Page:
Israel-Hamas War

Texas doctor trapped in Gaza urges ceasefire: ‘The children are dying'

Dr. Mahmoud Sabha, a father of two small children, was supposed to be home Tuesday night

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North Texas physician Dr. Mahmoud Sabha was supposed to be home Tuesday night. Instead, he's stuck in Gaza along with at least 20 other American healthcare workers after Israel seized the Rafah crossing — the only remaining way in and out of the Gaza Strip, through its border with Egypt.

“The situation in Gaza that I’ve seen personally is just getting worse and worse and worse," Sabha said, speaking to NBC Dallas-Forth Worth from the European Hospital in Rafah, Gaza.

“More people are now homeless; more people are now without their fathers, without their mothers; the children are dying," he added.

Sabha started his second medical mission there on May 1, helping to treat wounds like burns and amputations.

“Many of them have passed since I first came," he said.

He said the wounds that he treats often become infested with maggots, due to unsanitary conditions.

More than a million people had been sheltering in Rafah, once designated a safe zone by the Israeli military, with little to no food, clean water, or fuel.

"It’s very hard to treat them, and it’s very hard to see some of these patients... There’s almost nothing you can do for them, so it’s hard. It’s hard to psychologically keep going," Sabha said.

Dr. Mahmoud Sabha (left) and one of his patients, Yassin (right). ()

Israel's takeover of the Rafah crossing also means Sabha and at least 20 other American healthcare workers can't get out.

“When we got confirmation, it was just a lot of shock, some denial," said Sarah Mushtaq, Dr. Sabha's sister-in-law.

She said the family realized on Saturday that their loved one would not be able to leave on Monday, as planned.

Mushtaq said it's been difficult for her and her sister to keep a brave face for the kids while not knowing how or when Sabha will be able to come home.

Sabha has a 2-year-old daughter and a 6-month-old son.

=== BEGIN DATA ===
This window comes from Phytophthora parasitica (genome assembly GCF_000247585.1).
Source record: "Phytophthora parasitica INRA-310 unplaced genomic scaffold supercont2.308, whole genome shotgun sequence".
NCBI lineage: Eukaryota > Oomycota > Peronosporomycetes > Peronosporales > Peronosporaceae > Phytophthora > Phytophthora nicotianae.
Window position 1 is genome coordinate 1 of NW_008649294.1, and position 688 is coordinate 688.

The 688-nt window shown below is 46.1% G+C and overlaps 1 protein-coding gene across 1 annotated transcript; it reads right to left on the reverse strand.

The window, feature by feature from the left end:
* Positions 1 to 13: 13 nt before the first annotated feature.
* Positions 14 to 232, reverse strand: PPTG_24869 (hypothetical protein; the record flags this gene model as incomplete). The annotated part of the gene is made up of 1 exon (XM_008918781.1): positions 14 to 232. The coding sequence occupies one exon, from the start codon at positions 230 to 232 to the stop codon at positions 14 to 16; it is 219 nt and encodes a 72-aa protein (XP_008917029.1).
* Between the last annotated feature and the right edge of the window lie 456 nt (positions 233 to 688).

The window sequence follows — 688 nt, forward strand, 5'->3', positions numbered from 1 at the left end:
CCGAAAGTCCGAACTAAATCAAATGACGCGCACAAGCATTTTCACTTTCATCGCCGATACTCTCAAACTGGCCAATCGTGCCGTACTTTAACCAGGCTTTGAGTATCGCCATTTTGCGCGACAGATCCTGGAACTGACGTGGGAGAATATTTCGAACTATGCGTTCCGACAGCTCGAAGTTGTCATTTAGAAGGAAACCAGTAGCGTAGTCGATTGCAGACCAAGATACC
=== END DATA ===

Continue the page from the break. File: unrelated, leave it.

“Trying to do that and then balancing your own emotions, it was just a lot of inner turmoil," Mushtaq said.

Now, she's helping her sister bring Sabha home, by starting an advocacy group and calling elected officials.

“I think we’re trying to put all of that grief we feel about the situation into action," Mushtaq said.

The family is also calling for a safe humanitarian corridor.

“The supplies there are very limited. They haven’t gotten any food, water, medical supplies to do their jobs since the border closed. They’re actually depending on supplies they brought personally," Mushtaq said.

They say the ultimate goal, though, is for a ceasefire.

"This has opened my eyes to how atrocious the conditions are in the hospitals there, how many people are suffering, and how we’re not going to rest fully until there’s a permanent ceasefire," she said.

“This is a manmade catastrophe, and it is a shame on humanity. It’s a shame on those in power, and those that just don't care," Dr. Sabha said.

In a mindset perhaps indicative of a healthcare worker, Dr. Sabha said he's not as worried about himself as he is about others.

“I’m worried about not being able to go. But I’m more worried that I will be able to go, and no one else will be able to come take my place," he said.

He and many patients are worried that European Hospital will meet the same fate as Al-Shifa in the north.

Workers uncovered more than 400 bodies from the hospital and surrounding neighborhoods after the Israeli military's brutal two-week raid.

"I don’t want to see images of this hospital burnt or empty," Sabha said. “For some reason now hospitals are okay to come and invade and take over and burn. How did that happen? I’m not sure, but it’s not okay."

He wants the world to have more empathy for the people he's currently helping.

“These Palestinian lives are just as precious and beautiful as any other life here on earth," he said.

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